As humans, our sense of sight is amazing! You can scan a crowd and pick out the face of someone you know. You can quickly grab a box of cereal you recognize at the store without having to think about it. You can spot your car in a crowded parking lot even though it may be the same basic shape and even the same color as other vehicles around it. Your eyes and brain work together to distinguish different objects all the time.
It’s much more difficult, however, for computers to work as well as our vision. Fortunately, programmers can enable computers to “see” in a similar way that people do. These computers can also learn by example so that they can accomplish specific tasks. Computer vision and image recognition are two examples of this ability. Image recognition refers to the ability to identify images and categorize them into specific categories; it can separate different items in a photograph as well as recognize objects, people, buildings, locations and logos.
Computer vision encompasses a broader field, of which image recognition is a part. Computer vision is the process of gathering high-dimensional data and analyzing it to make decisions; it includes event detection, image reconstruction and object recognition.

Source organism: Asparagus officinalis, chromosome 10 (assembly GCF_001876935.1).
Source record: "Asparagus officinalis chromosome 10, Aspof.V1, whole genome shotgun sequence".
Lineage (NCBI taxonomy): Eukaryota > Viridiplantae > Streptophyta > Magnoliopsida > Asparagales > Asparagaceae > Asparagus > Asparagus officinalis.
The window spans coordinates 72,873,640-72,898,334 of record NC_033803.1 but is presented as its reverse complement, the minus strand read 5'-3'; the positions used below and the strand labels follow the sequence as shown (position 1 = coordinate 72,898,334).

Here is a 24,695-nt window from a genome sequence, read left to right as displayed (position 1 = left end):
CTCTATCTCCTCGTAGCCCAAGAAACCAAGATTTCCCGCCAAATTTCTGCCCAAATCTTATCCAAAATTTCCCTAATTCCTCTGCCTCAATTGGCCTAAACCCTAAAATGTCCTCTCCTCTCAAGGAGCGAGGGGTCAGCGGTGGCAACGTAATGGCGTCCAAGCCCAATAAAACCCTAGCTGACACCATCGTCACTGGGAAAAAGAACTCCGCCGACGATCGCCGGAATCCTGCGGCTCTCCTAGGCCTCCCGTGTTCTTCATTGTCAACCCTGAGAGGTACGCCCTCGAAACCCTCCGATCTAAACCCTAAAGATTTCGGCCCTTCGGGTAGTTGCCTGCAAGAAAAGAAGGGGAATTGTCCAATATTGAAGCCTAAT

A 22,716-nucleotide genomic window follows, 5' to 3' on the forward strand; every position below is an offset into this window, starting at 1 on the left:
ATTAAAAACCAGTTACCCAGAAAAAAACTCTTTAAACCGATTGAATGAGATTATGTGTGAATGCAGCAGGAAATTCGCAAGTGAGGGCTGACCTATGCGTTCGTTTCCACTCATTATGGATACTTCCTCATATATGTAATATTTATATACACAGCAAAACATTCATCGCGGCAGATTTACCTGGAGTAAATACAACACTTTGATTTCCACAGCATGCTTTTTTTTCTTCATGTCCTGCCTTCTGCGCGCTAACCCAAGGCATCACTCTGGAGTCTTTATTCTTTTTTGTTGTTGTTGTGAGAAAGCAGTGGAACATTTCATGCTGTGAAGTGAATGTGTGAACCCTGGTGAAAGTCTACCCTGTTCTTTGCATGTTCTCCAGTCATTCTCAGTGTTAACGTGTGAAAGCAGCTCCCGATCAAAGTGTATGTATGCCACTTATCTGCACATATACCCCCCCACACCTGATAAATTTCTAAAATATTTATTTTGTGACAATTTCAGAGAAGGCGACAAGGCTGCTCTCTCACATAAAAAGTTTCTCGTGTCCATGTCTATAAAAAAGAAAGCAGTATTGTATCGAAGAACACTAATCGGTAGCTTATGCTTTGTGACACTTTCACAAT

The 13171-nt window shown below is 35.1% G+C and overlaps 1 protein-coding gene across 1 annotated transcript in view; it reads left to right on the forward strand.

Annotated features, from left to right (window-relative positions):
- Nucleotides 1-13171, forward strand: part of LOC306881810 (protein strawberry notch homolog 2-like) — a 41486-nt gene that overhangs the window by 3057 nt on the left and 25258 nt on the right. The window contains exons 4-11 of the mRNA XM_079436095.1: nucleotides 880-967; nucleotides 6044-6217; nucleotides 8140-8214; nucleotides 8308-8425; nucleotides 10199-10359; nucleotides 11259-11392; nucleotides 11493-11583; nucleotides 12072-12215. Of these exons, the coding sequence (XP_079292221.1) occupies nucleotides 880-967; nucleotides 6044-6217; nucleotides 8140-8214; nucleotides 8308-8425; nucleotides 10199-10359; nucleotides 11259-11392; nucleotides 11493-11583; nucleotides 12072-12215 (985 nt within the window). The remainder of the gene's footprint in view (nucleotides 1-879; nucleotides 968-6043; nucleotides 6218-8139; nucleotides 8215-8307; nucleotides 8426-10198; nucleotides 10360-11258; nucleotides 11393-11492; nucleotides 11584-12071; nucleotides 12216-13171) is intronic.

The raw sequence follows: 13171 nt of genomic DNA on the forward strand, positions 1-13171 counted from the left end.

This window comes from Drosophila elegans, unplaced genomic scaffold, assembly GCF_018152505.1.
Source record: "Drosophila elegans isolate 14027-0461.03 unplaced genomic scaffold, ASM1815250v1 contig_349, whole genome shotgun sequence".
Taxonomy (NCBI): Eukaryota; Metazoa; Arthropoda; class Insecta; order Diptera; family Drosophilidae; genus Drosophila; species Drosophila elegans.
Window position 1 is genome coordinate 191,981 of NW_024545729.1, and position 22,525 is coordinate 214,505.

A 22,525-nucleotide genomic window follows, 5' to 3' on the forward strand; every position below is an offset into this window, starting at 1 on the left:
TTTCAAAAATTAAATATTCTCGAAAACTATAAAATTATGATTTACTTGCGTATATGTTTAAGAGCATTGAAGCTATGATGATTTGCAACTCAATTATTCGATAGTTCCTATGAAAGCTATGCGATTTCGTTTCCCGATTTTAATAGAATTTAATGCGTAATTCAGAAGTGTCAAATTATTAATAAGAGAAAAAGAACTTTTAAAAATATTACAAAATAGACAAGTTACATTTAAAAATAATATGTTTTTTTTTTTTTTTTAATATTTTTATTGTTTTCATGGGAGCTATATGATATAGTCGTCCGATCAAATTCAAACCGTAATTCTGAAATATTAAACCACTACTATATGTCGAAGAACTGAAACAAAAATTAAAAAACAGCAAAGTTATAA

Today, digital images and videos comprise an enormous percentage of the data that is being shared. Many forward-thinking retailers are using this data in a variety of ways. For example, retail stores can use store cameras that harness image recognition to determine when a product shelf becomes empty. The camera can then send an alert to staff, describing the missing item(s) and the shelf’s location so that it can be restocked.
Customers can also use image recognition to shop for products they want; they take or find a photo, find the item or a similar one online, and purchase it instead of searching for it by using words. This growing prevalence of image recognition is evidence that tagged images can be an easier way for potential customers to locate products than using text-based keywords. E-commerce retailers can use automated image tagging — which assigns relevant keywords to digital pictures — to enhance this process. Using automated tagging can help retailers organize their product catalogs and make it easier for consumers to find the products they want.
The market for image recognition is immense and growing; it is expected to be worth nearly $39 billion by the end of 2021.The accompanying resource describes more specific ways that image recognition technology is being used by retailers. Courtesy of Skyl.